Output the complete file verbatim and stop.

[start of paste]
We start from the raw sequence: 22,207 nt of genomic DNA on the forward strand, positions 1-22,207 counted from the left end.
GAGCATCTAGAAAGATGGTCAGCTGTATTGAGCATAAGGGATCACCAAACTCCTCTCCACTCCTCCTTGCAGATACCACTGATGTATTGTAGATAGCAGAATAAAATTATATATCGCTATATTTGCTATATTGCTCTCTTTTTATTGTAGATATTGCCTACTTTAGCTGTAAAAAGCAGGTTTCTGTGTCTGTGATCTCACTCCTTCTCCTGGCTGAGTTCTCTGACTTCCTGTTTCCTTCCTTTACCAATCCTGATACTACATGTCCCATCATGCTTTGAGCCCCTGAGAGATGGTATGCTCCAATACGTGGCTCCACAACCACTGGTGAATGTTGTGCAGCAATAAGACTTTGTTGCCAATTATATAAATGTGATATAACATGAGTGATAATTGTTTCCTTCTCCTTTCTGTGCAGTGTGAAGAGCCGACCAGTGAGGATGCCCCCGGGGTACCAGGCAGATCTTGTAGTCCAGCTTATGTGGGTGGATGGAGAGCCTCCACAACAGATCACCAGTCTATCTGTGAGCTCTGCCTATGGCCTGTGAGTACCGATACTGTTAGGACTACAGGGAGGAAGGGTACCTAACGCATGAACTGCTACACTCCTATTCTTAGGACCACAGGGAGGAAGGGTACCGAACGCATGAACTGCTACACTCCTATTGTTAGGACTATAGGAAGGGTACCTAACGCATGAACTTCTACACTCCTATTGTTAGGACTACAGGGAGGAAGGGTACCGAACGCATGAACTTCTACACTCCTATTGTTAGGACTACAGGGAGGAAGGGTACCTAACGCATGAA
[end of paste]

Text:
We start from the raw sequence: 22,207 nt of genomic DNA on the forward strand, positions 1-22,207 counted from the left end.
GAGCATCTAGAAAGATGGTCAGCTGTATTGAGCATAAGGGATCACCAAACTCCTCTCCACTCCTCCTTGCAGATACCACTGATGTATTGTAGATAGCAGAATAAAATTATATATCGCTATATTTGCTATATTGCTCTCTTTTTATTGTAGATATTGCCTACTTTAGCTGTAAAAAGCAGGTTTCTGTGTCTGTGATCTCACTCCTTCTCCTGGCTGAGTTCTCTGACTTCCTGTTTCCTTCCTTTACCAATCCTGATACTACATGTCCCATCATGCTTTGAGCCCCTGAGAGATGGTATGCTCCAATACGTGGCTCCACAACCACTGGTGAATGTTGTGCAGCAATAAGACTTTGTTGCCAATTATATAAATGTGATATAACATGAGTGATAATTGTTTCCTTCTCCTTTCTGTGCAGTGTGAAGAGCCGACCAGTGAGGATGCCCCCGGGGTACCAGGCAGATCTTGTAGTCCAGCTTATGTGGGTGGATGGAGAGCCTCCACAACAGATCACCAGTCTATCTGTGAGCTCTGCCTATGGCCTGTGAGTACCGATACTGTTAGGACTACAGGGAGGAAGGGTACCTAACGCATGAACTGCTACACTCCTATTCTTAGGACCACAGGGAGGAAGGGTACCGAACGCATGAACTGCTACACTCCTATTGTTAGGACTATAGGAAGGGTACCTAACGCATGAACTTCTACACTCCTATTGTTAGGACTACAGGGAGGAAGGGTACCGAACGCATGAACTTCTACACTCCTATTGTTAGGACTACAGGGAGGAAGGGTACCTAACGCATGAA